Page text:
If it turns out that this theory is true, you might address it by helping mitigate the "loss". If he seems to be having trouble, suggest something like "How about you wear this shirt today, and you can wear this other one tomorrow?" (And of course you can continue to, when possible, direct him toward easier choices by suggesting between things he likes a lot and things he likes less. If you're lucky it will be a passing phase :) .)

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    +1 - This makes a lot of sense, and offers a good experiment to boot! Very nice. – anongoodnurse Apr 25 '15 at 5:30
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    I spent most of the week doing things this way - not giving him a choice - and while it's not always perfect, it certainly has helped, and often he just goes with what I give him (clothes, food, etc.). I don't want to do this in the long term, but for a week or two while his brain settles down it seems to do the trick! – Joe Apr 30 '15 at 14:28
  • @Joe I am glad to hear you found a solution (if temporary) and, as a person who always wants to know the end of every story, wanted to say thank you for posting your followup comment. – msouth Jun 17 '15 at 7:29
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This might sound a bit obvious, but I'm gonna try and share some thoughts from my own experiences:

  • He might not want any of the choices and instead want something else; but, perhaps due to his age, he might not be able to express what he wants clearly opting for no decision.
  • He might be "not in a good mood", which makes it difficult to choose; i.e: when everything "looks grey/dull/bland to him", it's difficult to decide. This actually still happens to me as well.

When my daughter is like this I either:

  1. Go over all inventory of X (by showing many items of clothes, offering food, etc) until something "catches her eye" (please be patient).
  2. Pick an item and discuss some feature ("what a beautiful blue shirt") or point out some kind of a connection ("Here is the cereal that you like", "these should will be great for rain").

If you think about it, this is how we usually decide, weighing pros and cons and deciding on a "winning set of features" for A or B in a given situation. Even when we seemingly take a "random" decision, it's usually a subconscious (read: too fast to cognitively realise) decision.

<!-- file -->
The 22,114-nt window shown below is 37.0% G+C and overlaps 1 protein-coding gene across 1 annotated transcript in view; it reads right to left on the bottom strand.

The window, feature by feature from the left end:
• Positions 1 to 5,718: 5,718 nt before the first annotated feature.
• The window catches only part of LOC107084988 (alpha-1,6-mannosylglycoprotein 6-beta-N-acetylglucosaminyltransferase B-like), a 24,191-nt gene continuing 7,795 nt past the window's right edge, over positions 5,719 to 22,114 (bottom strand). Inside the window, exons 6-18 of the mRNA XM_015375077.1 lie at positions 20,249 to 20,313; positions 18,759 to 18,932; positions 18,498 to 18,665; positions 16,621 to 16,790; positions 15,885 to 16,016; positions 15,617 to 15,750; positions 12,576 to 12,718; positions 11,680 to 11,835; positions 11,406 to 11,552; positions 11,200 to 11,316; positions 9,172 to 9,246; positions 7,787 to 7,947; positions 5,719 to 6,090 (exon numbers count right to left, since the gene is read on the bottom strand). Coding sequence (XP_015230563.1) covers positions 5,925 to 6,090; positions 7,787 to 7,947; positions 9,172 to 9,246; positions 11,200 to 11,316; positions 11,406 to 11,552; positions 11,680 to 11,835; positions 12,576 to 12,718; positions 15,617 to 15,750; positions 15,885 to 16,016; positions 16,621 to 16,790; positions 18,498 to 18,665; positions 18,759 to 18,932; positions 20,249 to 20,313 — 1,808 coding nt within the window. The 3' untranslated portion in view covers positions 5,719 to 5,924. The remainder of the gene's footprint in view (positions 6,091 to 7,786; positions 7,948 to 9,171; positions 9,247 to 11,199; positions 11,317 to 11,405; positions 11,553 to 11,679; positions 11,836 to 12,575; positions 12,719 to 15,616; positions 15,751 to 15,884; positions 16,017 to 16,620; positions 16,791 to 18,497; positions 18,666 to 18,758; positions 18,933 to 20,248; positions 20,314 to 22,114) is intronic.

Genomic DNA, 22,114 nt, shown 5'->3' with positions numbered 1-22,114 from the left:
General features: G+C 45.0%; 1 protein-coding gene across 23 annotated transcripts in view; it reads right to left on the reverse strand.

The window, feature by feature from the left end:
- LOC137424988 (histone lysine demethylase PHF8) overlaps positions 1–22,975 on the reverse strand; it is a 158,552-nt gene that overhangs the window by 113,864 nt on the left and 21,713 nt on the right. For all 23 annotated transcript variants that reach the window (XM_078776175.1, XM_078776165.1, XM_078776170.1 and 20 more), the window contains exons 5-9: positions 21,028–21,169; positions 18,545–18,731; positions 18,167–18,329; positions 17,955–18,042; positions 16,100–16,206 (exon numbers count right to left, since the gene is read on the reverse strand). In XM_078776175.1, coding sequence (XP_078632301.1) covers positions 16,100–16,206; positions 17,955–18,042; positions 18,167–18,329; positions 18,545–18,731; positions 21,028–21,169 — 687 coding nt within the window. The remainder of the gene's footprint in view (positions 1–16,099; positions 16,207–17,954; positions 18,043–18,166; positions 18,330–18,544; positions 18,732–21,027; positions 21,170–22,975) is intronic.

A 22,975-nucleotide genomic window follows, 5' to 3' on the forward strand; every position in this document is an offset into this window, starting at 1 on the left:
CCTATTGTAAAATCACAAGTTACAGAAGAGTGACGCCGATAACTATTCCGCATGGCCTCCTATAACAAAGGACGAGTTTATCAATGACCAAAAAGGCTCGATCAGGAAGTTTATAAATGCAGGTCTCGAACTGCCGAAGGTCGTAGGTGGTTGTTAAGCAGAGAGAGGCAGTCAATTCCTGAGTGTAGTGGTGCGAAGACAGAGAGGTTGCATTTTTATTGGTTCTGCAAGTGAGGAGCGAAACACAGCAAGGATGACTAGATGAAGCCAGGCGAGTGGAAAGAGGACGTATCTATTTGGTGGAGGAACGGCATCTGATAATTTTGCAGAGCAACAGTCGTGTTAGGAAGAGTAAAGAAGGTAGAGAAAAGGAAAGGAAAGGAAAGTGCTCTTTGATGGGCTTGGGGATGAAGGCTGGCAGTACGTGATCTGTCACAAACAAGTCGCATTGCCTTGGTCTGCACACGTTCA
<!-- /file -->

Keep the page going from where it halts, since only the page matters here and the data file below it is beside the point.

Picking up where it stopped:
If we follow through, I believe that helping him be observable of features (and their meaning in real life) will build a good logical decision mechanism, though it might incidentally update his "set of favorite stuff".

  • That's largely how we do things 'normally' (ie, a few weeks ago or earlier) - unfortuantely that's what stopped working here. Something about the level of choice overwhelmed him. – Joe Apr 30 '15 at 14:29
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Is it better to make decisions for him, like I did with the clothes above, or to let him muddle around for a while? My wife and I are both not great 'deciders', so we'd like to give him the best shot at learning how to be decisive.

I wouldn't worry at this stage about whether he's going to turn out indecisive as an adult.

Consider that giving him the freedom to choose also means giving him the freedom to choose to be indecisive if he wants to.

However, he shouldn't be allowed to drive you nuts or waste food. Therefore:

  • for now, find an alternative to cereal and milk for breakfast.

  • set things up so that he can be as autonomous as possible, and so there is lots of opportunity for him to do things for himself.

  • for some meals, set out a simple smorgasbord, give him a plate, and let him take a little of this and that, eat that, and take a little more of this or that, and so on.

  • let him do lots of pouring.

  • do some cooking projects. A two-year-old can do mixing, dumping (after you've done the measuring), etc. Also there's a lot he can do with a microwave. You can cut down some oven gloves to his size.

  • if you don't have time for the super-carefully made decision, then it is fine to decide for him, but give him the opportunity to decide for himself. Here's how you do it -- you say, "Would you like the red cup or the blue cup? (tiny pause) I'm going to count to three, and I'm going to decide for you." And then do it. "One - - two - - (at a predictable rhythm) three - - blue." If at that point he suddenly says, "red," that's fine, let him have the red one.

(That was a pretty inauthentic example -- really, he should be getting his own cup. You may have to turn your kitchen upside down for a while so that he can comfortably do this.)

You can model indecisiveness occasionally, so he can see that adults also face this difficulty at times. This normalizes what he's going through. Amazingly, this really helps.

  • The issue isn't that he can't pick a cereal per se, it's that he is having issues with any sort of decisions, and getting frustrated by that cognitive developmental stage. – Joe Apr 30 '15 at 14:27
  • Modelling indecisiveness is a good suggestion for the future, though, I like that. – Joe Apr 30 '15 at 14:30
  • @Joe, your comment helped me get another idea. Could you observe carefully to find out where his threshold currently is, and give him more of the type of choices he can handle comfortably? (If there is such a thing, currently!) – aparente001 May 1 '15 at 5:06
  • I think indecisiveness is more an indication of anxiety than a character flaw or a weakness. Perhaps helping him develop self-awareness about anxiety will be helpful too. Here's another area where you can have some fun modeling. (Obviously, not in an area where you are really in distress yourself -- you'll want to start by talking about something mild.) – aparente001 May 1 '15 at 5:08
  • Maybe he needs you to do a lot of choosing for him at present. Perhaps you could just hand him a shirt (chosen randomly) and assume that's okay with him unless you hear an objection. Buy the cereal you like best and leave it at that, for the time being.... – aparente001 May 1 '15 at 5:12